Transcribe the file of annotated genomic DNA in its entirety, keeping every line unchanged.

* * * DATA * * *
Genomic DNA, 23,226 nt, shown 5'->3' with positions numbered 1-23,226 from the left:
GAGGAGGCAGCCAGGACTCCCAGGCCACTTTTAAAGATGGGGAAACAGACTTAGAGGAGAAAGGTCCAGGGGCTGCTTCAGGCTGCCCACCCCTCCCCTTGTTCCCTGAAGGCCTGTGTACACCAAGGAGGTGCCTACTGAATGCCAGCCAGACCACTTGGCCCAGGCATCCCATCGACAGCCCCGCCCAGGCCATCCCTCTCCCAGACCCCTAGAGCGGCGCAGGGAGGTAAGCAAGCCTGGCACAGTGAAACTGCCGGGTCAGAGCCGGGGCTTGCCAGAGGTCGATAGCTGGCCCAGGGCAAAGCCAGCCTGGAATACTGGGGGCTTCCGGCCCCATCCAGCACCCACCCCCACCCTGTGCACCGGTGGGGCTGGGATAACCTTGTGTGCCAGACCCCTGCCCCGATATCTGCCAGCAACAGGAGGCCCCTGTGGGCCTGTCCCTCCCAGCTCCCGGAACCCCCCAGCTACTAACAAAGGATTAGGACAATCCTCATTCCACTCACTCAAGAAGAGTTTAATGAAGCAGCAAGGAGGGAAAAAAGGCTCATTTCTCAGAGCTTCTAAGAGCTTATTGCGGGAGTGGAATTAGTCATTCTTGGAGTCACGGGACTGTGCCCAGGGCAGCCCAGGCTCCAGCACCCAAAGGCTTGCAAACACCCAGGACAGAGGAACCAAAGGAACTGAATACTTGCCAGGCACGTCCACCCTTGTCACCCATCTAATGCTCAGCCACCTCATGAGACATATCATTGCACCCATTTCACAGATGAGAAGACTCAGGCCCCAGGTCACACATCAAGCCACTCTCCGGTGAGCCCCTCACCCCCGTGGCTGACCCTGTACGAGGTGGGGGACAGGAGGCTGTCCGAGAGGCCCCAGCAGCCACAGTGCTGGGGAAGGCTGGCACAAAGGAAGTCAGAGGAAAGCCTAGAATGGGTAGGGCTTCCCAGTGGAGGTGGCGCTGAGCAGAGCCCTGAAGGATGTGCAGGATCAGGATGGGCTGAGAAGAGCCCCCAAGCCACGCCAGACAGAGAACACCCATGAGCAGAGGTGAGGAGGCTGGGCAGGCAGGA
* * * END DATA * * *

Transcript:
Genomic DNA, 23,226 nt, shown 5'->3' with positions numbered 1-23,226 from the left:
GAGGAGGCAGCCAGGACTCCCAGGCCACTTTTAAAGATGGGGAAACAGACTTAGAGGAGAAAGGTCCAGGGGCTGCTTCAGGCTGCCCACCCCTCCCCTTGTTCCCTGAAGGCCTGTGTACACCAAGGAGGTGCCTACTGAATGCCAGCCAGACCACTTGGCCCAGGCATCCCATCGACAGCCCCGCCCAGGCCATCCCTCTCCCAGACCCCTAGAGCGGCGCAGGGAGGTAAGCAAGCCTGGCACAGTGAAACTGCCGGGTCAGAGCCGGGGCTTGCCAGAGGTCGATAGCTGGCCCAGGGCAAAGCCAGCCTGGAATACTGGGGGCTTCCGGCCCCATCCAGCACCCACCCCCACCCTGTGCACCGGTGGGGCTGGGATAACCTTGTGTGCCAGACCCCTGCCCCGATATCTGCCAGCAACAGGAGGCCCCTGTGGGCCTGTCCCTCCCAGCTCCCGGAACCCCCCAGCTACTAACAAAGGATTAGGACAATCCTCATTCCACTCACTCAAGAAGAGTTTAATGAAGCAGCAAGGAGGGAAAAAAGGCTCATTTCTCAGAGCTTCTAAGAGCTTATTGCGGGAGTGGAATTAGTCATTCTTGGAGTCACGGGACTGTGCCCAGGGCAGCCCAGGCTCCAGCACCCAAAGGCTTGCAAACACCCAGGACAGAGGAACCAAAGGAACTGAATACTTGCCAGGCACGTCCACCCTTGTCACCCATCTAATGCTCAGCCACCTCATGAGACATATCATTGCACCCATTTCACAGATGAGAAGACTCAGGCCCCAGGTCACACATCAAGCCACTCTCCGGTGAGCCCCTCACCCCCGTGGCTGACCCTGTACGAGGTGGGGGACAGGAGGCTGTCCGAGAGGCCCCAGCAGCCACAGTGCTGGGGAAGGCTGGCACAAAGGAAGTCAGAGGAAAGCCTAGAATGGGTAGGGCTTCCCAGTGGAGGTGGCGCTGAGCAGAGCCCTGAAGGATGTGCAGGATCAGGATGGGCTGAGAAGAGCCCCCAAGCCACGCCAGACAGAGAACACCCATGAGCAGAGGTGAGGAGGCTGGGCAGGCAGGA